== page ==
MI : Are there things beyond the way someone is speaking that shapes how they are perceived in a conversation?

MB : Speech and language is just one of many social signals we use to evaluate others. How we dress, what we smell like, our posture, our facial expressions – these are all social signals we present and that others use to evaluate us, for better or for worse. For example, if someone wears a lot of cologne or perfume that will trigger certain judgements about that person for us.

MI : How do you collect the speech you use for your research, and how important is it that that speech be “natural” or by a speaker who is at-ease and comfortable?

MB : We use different methods of collecting spoken language for different types of projects. Sometimes we have people read words or sentences. Sometimes we have people tell stories along with video prompts. Recently, Jen Abel, one of my PhD students, collected speech from pairs of individuals who were playing with LEGOs together. By working on a given task together, the two individuals [who don’t know one another] have something to keep talking about, which avoids awkward pauses and silences, and produces more natural speech.

It is important for linguists to study many different styles of language, as language is a multi-faceted and diverse system. The different styles show us the range of things speakers know about their language.

MI : What would you like to do next with your research?

MB : Some of my students’ and my more recent projects have been looking into our linguistic expectations and predictions. Our expectations and predictions about upcoming linguistic events are based on linguistic or social knowledge and we want to know how those expectations interact with what we actually experience to give us what we ultimately perceive.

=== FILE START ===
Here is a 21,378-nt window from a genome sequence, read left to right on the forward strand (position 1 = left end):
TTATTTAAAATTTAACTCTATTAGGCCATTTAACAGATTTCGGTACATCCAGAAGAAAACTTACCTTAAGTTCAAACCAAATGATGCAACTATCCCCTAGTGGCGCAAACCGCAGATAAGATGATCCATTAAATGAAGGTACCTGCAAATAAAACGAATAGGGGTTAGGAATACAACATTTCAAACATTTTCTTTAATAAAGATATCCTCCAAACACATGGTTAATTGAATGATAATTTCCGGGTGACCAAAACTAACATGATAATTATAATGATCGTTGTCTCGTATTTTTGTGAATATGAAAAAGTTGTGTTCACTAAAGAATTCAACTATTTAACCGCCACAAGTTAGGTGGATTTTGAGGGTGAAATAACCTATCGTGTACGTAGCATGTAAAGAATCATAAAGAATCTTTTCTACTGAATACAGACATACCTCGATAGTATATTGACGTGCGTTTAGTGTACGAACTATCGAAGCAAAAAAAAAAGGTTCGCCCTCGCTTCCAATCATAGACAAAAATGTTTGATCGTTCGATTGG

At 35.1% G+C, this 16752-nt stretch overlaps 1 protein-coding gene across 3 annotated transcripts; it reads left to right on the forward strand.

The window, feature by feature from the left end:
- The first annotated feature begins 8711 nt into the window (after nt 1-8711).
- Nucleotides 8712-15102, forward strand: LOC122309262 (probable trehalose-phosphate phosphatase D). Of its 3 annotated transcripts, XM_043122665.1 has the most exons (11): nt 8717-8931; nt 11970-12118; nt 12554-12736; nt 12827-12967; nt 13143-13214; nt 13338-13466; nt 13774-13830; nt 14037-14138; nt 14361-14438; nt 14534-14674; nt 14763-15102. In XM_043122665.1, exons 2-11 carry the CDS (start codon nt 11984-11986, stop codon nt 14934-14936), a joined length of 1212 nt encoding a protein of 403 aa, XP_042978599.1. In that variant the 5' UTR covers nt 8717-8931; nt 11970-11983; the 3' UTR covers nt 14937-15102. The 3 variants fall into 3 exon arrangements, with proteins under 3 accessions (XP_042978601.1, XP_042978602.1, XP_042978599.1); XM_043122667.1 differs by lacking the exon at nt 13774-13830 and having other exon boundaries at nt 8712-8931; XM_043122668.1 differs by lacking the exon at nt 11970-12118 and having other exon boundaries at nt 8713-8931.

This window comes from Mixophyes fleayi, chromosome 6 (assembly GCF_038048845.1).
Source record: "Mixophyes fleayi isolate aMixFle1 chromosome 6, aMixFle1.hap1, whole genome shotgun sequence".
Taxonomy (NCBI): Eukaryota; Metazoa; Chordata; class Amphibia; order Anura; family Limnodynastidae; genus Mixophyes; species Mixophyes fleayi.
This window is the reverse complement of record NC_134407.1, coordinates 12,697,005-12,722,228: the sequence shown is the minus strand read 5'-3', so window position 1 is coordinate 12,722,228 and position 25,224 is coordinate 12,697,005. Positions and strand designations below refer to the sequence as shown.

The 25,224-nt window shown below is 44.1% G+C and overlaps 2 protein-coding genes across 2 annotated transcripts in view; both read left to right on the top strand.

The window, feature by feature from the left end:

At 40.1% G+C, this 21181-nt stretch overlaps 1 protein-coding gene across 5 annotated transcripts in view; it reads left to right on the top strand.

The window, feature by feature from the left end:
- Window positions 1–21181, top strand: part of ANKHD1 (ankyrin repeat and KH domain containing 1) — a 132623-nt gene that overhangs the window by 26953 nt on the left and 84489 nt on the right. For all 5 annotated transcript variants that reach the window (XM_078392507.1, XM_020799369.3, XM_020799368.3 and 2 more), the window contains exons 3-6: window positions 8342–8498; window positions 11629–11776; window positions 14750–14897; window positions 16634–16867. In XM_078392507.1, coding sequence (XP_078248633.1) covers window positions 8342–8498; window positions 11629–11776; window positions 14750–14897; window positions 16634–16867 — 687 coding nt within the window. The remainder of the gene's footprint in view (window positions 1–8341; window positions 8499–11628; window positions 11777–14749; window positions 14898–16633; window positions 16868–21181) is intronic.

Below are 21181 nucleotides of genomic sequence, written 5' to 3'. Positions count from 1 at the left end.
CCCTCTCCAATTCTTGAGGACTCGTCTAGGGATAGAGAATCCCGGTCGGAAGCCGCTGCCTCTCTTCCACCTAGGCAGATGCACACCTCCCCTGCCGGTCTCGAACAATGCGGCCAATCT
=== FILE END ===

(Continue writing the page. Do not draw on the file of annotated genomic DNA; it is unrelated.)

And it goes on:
MI : What is your favourite part of your work?

MB : The best part of my job is being able to curiously engage in the process of discovery. We have a lot to learn about how speech works!

[Waveform of my gramma saying, "That's like back in the old days"]

[Waveform of my gramma saying, “That’s like back in the ol’ days”]

A sincere thanks to Molly Babel.

Professor Babel’s work has produced some discomforting results about stereotypes and judgements. However, they are very important findings because they are part of our daily reality, and affect people continuously.

The importance of our perceptions and expectations when speaking with others is that the stereotypes can be useful (they can help us identify situations and emotions), and they can also be hurtful, as her research has shown.

While we don’t consciously think, when we are introduced to someone, of an expected frequency in their voice, our brains are making that leap. Our brain can also subconsciously make negative leaps, so by being more conscious about how we form our conceptions of others can help us reduce the harm we might unintentionally cause. It’s not easy, but we can all agree that reducing hurtful stereotypes is a good thing.


Take care eh,


Michael Iannozzi